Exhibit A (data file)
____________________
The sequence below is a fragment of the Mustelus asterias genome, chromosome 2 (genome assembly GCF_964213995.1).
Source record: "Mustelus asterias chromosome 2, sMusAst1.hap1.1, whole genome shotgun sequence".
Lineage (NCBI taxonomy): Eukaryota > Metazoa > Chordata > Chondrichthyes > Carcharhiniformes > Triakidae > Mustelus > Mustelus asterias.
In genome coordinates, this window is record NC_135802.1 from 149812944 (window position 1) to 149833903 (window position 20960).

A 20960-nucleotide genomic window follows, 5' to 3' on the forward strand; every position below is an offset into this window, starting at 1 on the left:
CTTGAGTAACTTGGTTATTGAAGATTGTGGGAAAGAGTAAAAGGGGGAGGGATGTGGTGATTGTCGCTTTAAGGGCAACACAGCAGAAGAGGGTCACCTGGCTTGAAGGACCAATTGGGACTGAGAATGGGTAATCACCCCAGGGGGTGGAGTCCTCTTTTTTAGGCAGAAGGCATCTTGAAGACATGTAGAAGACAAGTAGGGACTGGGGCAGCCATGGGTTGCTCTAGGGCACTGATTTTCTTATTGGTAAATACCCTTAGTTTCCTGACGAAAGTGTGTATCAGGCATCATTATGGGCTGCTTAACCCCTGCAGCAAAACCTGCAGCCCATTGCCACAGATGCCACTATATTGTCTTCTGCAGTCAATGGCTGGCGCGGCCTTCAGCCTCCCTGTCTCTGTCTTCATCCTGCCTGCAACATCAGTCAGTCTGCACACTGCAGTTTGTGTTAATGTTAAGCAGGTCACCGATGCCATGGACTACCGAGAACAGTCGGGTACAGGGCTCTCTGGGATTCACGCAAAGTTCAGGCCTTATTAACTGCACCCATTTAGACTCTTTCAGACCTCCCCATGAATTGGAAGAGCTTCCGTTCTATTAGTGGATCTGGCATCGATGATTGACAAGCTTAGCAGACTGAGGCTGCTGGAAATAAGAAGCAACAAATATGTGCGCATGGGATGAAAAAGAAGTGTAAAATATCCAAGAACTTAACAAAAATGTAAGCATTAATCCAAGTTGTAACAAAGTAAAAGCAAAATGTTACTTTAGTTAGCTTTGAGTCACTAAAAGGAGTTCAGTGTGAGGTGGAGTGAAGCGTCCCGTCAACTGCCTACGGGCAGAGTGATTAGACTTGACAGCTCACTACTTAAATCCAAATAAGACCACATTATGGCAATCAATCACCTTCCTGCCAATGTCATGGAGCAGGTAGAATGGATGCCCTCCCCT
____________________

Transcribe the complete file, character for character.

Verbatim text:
The sequence below is a fragment of the Mustelus asterias genome, chromosome 2 (genome assembly GCF_964213995.1).
Source record: "Mustelus asterias chromosome 2, sMusAst1.hap1.1, whole genome shotgun sequence".
Lineage (NCBI taxonomy): Eukaryota > Metazoa > Chordata > Chondrichthyes > Carcharhiniformes > Triakidae > Mustelus > Mustelus asterias.
In genome coordinates, this window is record NC_135802.1 from 149812944 (window position 1) to 149833903 (window position 20960).

A 20960-nucleotide genomic window follows, 5' to 3' on the forward strand; every position below is an offset into this window, starting at 1 on the left:
CTTGAGTAACTTGGTTATTGAAGATTGTGGGAAAGAGTAAAAGGGGGAGGGATGTGGTGATTGTCGCTTTAAGGGCAACACAGCAGAAGAGGGTCACCTGGCTTGAAGGACCAATTGGGACTGAGAATGGGTAATCACCCCAGGGGGTGGAGTCCTCTTTTTTAGGCAGAAGGCATCTTGAAGACATGTAGAAGACAAGTAGGGACTGGGGCAGCCATGGGTTGCTCTAGGGCACTGATTTTCTTATTGGTAAATACCCTTAGTTTCCTGACGAAAGTGTGTATCAGGCATCATTATGGGCTGCTTAACCCCTGCAGCAAAACCTGCAGCCCATTGCCACAGATGCCACTATATTGTCTTCTGCAGTCAATGGCTGGCGCGGCCTTCAGCCTCCCTGTCTCTGTCTTCATCCTGCCTGCAACATCAGTCAGTCTGCACACTGCAGTTTGTGTTAATGTTAAGCAGGTCACCGATGCCATGGACTACCGAGAACAGTCGGGTACAGGGCTCTCTGGGATTCACGCAAAGTTCAGGCCTTATTAACTGCACCCATTTAGACTCTTTCAGACCTCCCCATGAATTGGAAGAGCTTCCGTTCTATTAGTGGATCTGGCATCGATGATTGACAAGCTTAGCAGACTGAGGCTGCTGGAAATAAGAAGCAACAAATATGTGCGCATGGGATGAAAAAGAAGTGTAAAATATCCAAGAACTTAACAAAAATGTAAGCATTAATCCAAGTTGTAACAAAGTAAAAGCAAAATGTTACTTTAGTTAGCTTTGAGTCACTAAAAGGAGTTCAGTGTGAGGTGGAGTGAAGCGTCCCGTCAACTGCCTACGGGCAGAGTGATTAGACTTGACAGCTCACTACTTAAATCCAAATAAGACCACATTATGGCAATCAATCACCTTCCTGCCAATGTCATGGAGCAGGTAGAATGGATGCCCTCCCCT